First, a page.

Fela’s sartorial choices were a mirror of his political views, equally forthright and expressive, and a reminder that fashion can be a form of protest. He often appeared shirtless with large beads adorning his neck, or in ankara jumpsuits and matching top and bottoms, or simply in his underwear.

Fela’s decision to rock underwear publicly was yet another showing of his apathy towards the “white man’s” social order—an act of wearable subversion. Fela would conduct interviews and make appearance in his undergarments, sometimes smiling, with a blunt in his hand, showing very little regard about how he might be perceived. This swaggering show of boldness translated to him lambasting government corruption and Westernization. His underwear, as well as other items from his wardrobe, are forever immortalized with a display at the Kalakuta Republic Museum in Lagos.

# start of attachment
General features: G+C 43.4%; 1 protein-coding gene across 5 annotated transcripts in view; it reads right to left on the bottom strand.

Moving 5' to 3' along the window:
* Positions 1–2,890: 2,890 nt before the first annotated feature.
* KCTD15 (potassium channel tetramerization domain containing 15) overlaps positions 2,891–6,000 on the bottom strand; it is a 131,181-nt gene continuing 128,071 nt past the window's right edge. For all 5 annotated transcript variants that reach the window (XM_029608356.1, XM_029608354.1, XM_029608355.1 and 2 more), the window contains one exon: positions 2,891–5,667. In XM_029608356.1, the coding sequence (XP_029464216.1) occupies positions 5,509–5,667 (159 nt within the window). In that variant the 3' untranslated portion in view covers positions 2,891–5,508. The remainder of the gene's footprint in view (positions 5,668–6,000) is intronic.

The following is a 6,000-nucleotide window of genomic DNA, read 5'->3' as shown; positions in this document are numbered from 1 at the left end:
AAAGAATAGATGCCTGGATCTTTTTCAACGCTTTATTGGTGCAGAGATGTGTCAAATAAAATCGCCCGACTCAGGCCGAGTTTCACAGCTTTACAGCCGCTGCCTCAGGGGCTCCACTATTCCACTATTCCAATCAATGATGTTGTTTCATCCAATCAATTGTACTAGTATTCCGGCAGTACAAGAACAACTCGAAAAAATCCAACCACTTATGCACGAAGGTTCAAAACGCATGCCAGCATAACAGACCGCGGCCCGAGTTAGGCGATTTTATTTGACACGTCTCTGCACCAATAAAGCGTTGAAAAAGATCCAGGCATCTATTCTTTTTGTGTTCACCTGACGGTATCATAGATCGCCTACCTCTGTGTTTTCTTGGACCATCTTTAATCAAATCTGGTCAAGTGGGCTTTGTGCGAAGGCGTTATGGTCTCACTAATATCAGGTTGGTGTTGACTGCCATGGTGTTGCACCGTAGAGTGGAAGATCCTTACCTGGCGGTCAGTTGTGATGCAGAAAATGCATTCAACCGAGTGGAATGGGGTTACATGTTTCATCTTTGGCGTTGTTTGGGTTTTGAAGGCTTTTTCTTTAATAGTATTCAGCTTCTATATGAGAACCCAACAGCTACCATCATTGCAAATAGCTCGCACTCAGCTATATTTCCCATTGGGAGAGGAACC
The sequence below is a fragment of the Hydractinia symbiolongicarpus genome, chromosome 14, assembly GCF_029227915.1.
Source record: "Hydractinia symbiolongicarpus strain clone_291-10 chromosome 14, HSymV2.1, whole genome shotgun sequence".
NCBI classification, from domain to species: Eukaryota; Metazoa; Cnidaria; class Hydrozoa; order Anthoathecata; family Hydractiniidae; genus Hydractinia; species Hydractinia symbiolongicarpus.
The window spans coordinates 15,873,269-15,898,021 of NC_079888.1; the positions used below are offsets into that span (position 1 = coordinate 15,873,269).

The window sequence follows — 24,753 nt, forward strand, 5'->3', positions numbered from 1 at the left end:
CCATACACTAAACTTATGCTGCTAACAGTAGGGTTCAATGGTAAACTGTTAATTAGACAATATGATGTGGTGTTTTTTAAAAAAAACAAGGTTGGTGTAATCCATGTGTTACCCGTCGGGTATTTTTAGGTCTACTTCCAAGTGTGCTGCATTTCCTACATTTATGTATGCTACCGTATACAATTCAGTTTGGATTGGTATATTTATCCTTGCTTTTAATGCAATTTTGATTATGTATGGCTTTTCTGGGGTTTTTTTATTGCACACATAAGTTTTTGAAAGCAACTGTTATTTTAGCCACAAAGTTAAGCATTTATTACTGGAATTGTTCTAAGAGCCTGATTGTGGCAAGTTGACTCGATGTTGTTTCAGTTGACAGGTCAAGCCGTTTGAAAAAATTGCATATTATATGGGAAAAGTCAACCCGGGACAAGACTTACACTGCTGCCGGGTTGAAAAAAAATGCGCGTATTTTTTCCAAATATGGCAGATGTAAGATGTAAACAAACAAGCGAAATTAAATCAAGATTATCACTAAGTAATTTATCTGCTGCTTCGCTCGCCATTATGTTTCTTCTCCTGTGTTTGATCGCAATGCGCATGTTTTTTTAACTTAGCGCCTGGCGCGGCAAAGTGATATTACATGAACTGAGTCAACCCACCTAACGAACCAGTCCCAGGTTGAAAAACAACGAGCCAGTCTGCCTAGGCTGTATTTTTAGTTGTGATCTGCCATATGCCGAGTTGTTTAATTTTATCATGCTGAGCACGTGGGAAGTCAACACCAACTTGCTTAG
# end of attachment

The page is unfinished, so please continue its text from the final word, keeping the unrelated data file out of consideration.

Fela’s rebellious fashion sense, extended to the people around him as well. The stylistic prowess of the “Fela Kuti Queens”—the 27 women he married in a single ceremony in the 1970s—cannot and should not be overlooked. With their beaded braids, head wraps, and elaborate ceremonial face paint, these women effortlessly defied Eurocentric beauty standards.

#FelaKutiQueens 🌺

A post shared by Maria Gloria Grace Angelico (@mariagloriagraceangelico) on

It’s hard to find artists nowadays so unwaveringly devoted to a cause that their politics are worn on their bodies. Fela’s wardrobe was a form of resistance all on its own.

The next time you see a picture of Fela, pay attention to his clothing—or lack thereof—and be inspired. There's never been a more compelling time to channel his spirit of outspokenness, proud blackness, and peerless audacity.

Photos
"The Astral." Photo by Mikael Owunna.